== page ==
SEOUL, Jul 2. (Korea Bizwire) — A new smartphone application that can identify heart diseases based on the sound of a heartbeat recorded via one’s smartphone is about to be released South Korea for the first time.
During initial trials, the application demonstrated accuracy levels of up to 90 percent.
A medical research team comprising of leading experts from Seoul National University Bundang Hospital and KAIST announced yesterday that it had developed the mobile app CPstethoscope which allows patients to check for irregularities in their heartbeat without having to see a doctor.
Data shows that cardiovascular diseases account for approximately 32 percent of all deaths worldwide, making these types of illnesses far reaching and lethal.
Also known as the “silent killer,” heart-related illness is hard to treat early because visible symptoms are rare in most cases.
In addition, tests that detect heart diseases are difficult to analyze and are typically expensive, making them less accessible to patients.
The research team initiated the project after realizing early detection of heart illness would be possible if one’s smartphone could be used as a stethoscope. This could also help reduce the time and costs required to perform the tests.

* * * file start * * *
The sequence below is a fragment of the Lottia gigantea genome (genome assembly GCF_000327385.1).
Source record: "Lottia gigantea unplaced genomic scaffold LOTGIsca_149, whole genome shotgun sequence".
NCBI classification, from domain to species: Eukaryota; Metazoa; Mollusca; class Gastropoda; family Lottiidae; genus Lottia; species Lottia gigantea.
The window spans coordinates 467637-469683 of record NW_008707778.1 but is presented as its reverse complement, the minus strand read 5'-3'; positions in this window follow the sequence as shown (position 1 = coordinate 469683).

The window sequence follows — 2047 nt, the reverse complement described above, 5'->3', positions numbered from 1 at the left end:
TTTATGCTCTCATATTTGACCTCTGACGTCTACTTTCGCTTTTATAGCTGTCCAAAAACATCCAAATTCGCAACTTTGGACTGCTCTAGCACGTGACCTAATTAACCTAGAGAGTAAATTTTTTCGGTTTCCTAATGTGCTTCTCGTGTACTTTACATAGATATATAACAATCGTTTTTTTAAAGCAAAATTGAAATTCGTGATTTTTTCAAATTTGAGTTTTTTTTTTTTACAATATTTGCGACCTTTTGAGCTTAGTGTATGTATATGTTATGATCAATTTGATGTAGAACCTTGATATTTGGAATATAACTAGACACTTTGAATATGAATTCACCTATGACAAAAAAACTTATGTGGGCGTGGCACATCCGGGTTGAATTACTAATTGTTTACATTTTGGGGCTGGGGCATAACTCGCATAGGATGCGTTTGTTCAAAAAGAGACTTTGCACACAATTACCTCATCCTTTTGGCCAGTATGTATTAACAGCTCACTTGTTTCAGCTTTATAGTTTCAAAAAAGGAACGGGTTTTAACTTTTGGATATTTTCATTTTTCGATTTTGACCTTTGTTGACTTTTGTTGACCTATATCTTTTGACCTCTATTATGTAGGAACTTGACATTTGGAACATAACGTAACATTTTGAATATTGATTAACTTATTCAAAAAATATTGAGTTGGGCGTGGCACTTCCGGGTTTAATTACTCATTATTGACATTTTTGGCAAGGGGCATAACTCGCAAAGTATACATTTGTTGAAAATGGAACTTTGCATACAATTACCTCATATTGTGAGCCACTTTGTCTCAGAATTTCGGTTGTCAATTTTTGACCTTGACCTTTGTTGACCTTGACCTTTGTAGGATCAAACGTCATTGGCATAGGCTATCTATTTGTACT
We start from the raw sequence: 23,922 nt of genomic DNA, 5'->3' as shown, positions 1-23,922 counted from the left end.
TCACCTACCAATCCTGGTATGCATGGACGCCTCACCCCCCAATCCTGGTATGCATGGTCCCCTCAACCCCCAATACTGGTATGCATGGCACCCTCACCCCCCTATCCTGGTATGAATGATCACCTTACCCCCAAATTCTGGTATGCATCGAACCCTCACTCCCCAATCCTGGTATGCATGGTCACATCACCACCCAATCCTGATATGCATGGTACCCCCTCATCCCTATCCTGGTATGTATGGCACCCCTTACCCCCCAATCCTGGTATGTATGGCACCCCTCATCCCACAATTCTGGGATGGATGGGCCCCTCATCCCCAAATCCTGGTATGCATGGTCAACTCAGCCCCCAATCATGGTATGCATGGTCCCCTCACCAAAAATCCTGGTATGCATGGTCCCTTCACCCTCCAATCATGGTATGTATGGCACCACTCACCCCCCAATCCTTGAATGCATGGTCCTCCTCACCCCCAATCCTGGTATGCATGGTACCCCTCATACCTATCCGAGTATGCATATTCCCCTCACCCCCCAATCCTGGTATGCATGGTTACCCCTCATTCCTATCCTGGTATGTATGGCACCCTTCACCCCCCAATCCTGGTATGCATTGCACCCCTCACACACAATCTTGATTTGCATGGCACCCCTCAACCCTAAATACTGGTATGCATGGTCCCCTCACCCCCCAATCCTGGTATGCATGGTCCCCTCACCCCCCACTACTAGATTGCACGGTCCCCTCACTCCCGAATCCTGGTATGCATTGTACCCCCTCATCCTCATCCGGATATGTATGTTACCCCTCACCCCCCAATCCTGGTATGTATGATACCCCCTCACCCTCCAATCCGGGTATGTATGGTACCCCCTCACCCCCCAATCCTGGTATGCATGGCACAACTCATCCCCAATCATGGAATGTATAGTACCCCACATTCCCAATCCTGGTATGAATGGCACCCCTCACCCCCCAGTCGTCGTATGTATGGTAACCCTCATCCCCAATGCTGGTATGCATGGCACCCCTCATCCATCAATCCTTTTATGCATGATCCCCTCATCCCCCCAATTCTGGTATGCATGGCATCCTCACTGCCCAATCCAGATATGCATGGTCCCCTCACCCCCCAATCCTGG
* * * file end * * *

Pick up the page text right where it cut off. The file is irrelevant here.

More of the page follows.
The research team categorized different types of heartbeats via an AI technique in order to come up with an algorithm that could distinguish the difference.
The sounds of the heartbeats can be recorded with the default recording function present on all smartphone devices.
To make a recording, a patient simply breathes in deeply for ten seconds while pressing the smartphone microphone to his or her chest.
A test on 46 individuals showed that the accuracy rate of the AI diagnosis based on the heartbeat recordings was between 87 percent and 90 percent.
But despite such high accuracy levels, researchers must still overcome a significant hurdle: the quality of recordings may differ depending on the type of smartphone used.
However, the research team says that the smartphone app is significant because the it enables ordinary people to obtain a heart diagnosis with their smartphones alone.
The results of the research were published in the recent edition of the international medical journal “JMIR mHealth and uHealth.”
Kevin Lee (firstname.lastname@example.org)